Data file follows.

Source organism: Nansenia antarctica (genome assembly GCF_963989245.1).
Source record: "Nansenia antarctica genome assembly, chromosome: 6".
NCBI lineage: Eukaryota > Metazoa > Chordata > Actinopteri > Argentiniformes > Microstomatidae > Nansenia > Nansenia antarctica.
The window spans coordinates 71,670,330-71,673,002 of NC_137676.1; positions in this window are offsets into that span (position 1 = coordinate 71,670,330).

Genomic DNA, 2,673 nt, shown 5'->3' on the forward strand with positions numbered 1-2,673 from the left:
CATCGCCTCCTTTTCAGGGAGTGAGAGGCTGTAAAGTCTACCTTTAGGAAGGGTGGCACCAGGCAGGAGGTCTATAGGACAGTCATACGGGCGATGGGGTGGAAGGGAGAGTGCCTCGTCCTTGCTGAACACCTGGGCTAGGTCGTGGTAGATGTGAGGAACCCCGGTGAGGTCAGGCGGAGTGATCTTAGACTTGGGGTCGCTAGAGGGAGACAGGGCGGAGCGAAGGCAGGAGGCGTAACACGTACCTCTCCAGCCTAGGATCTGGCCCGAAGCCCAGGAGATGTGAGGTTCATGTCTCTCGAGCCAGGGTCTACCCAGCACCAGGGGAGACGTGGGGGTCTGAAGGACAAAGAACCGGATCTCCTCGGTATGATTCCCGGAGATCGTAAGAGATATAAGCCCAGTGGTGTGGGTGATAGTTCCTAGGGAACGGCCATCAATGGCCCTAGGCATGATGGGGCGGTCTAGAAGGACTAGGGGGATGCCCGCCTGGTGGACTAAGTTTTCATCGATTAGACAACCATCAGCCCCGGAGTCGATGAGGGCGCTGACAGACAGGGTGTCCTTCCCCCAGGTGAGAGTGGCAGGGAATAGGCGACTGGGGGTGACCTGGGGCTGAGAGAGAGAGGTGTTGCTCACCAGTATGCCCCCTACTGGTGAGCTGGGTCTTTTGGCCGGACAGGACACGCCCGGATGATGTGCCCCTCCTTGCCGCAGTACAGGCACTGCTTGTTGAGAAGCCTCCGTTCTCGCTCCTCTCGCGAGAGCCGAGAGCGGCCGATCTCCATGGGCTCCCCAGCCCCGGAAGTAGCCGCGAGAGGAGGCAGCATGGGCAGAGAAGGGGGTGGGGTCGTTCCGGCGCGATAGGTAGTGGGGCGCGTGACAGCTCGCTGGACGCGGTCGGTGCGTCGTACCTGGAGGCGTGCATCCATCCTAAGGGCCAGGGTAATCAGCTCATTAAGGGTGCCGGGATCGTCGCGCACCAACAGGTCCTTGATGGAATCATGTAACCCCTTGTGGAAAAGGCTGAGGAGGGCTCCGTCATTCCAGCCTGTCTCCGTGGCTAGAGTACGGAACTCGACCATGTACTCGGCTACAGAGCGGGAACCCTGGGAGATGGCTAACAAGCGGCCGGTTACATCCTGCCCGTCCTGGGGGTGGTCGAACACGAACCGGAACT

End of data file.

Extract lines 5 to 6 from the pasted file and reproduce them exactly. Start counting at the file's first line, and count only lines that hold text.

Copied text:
Genomic DNA, 2,673 nt, shown 5'->3' on the forward strand with positions numbered 1-2,673 from the left:
CATCGCCTCCTTTTCAGGGAGTGAGAGGCTGTAAAGTCTACCTTTAGGAAGGGTGGCACCAGGCAGGAGGTCTATAGGACAGTCATACGGGCGATGGGGTGGAAGGGAGAGTGCCTCGTCCTTGCTGAACACCTGGGCTAGGTCGTGGTAGATGTGAGGAACCCCGGTGAGGTCAGGCGGAGTGATCTTAGACTTGGGGTCGCTAGAGGGAGACAGGGCGGAGCGAAGGCAGGAGGCGTAACACGTACCTCTCCAGCCTAGGATCTGGCCCGAAGCCCAGGAGATGTGAGGTTCATGTCTCTCGAGCCAGGGTCTACCCAGCACCAGGGGAGACGTGGGGGTCTGAAGGACAAAGAACCGGATCTCCTCGGTATGATTCCCGGAGATCGTAAGAGATATAAGCCCAGTGGTGTGGGTGATAGTTCCTAGGGAACGGCCATCAATGGCCCTAGGCATGATGGGGCGGTCTAGAAGGACTAGGGGGATGCCCGCCTGGTGGACTAAGTTTTCATCGATTAGACAACCATCAGCCCCGGAGTCGATGAGGGCGCTGACAGACAGGGTGTCCTTCCCCCAGGTGAGAGTGGCAGGGAATAGGCGACTGGGGGTGACCTGGGGCTGAGAGAGAGAGGTGTTGCTCACCAGTATGCCCCCTACTGGTGAGCTGGGTCTTTTGGCCGGACAGGACACGCCCGGATGATGTGCCCCTCCTTGCCGCAGTACAGGCACTGCTTGTTGAGAAGCCTCCGTTCTCGCTCCTCTCGCGAGAGCCGAGAGCGGCCGATCTCCATGGGCTCCCCAGCCCCGGAAGTAGCCGCGAGAGGAGGCAGCATGGGCAGAGAAGGGGGTGGGGTCGTTCCGGCGCGATAGGTAGTGGGGCGCGTGACAGCTCGCTGGACGCGGTCGGTGCGTCGTACCTGGAGGCGTGCATCCATCCTAAGGGCCAGGGTAATCAGCTCATTAAGGGTGCCGGGATCGTCGCGCACCAACAGGTCCTTGATGGAATCATGTAACCCCTTGTGGAAAAGGCTGAGGAGGGCTCCGTCATTCCAGCCTGTCTCCGTGGCTAGAGTACGGAACTCGACCATGTACTCGGCTACAGAGCGGGAACCCTGGGAGATGGCTAACAAGCGGCCGGTTACATCCTGCCCGTCCTGGGGGTGGTCGAACACGAACCGGAACT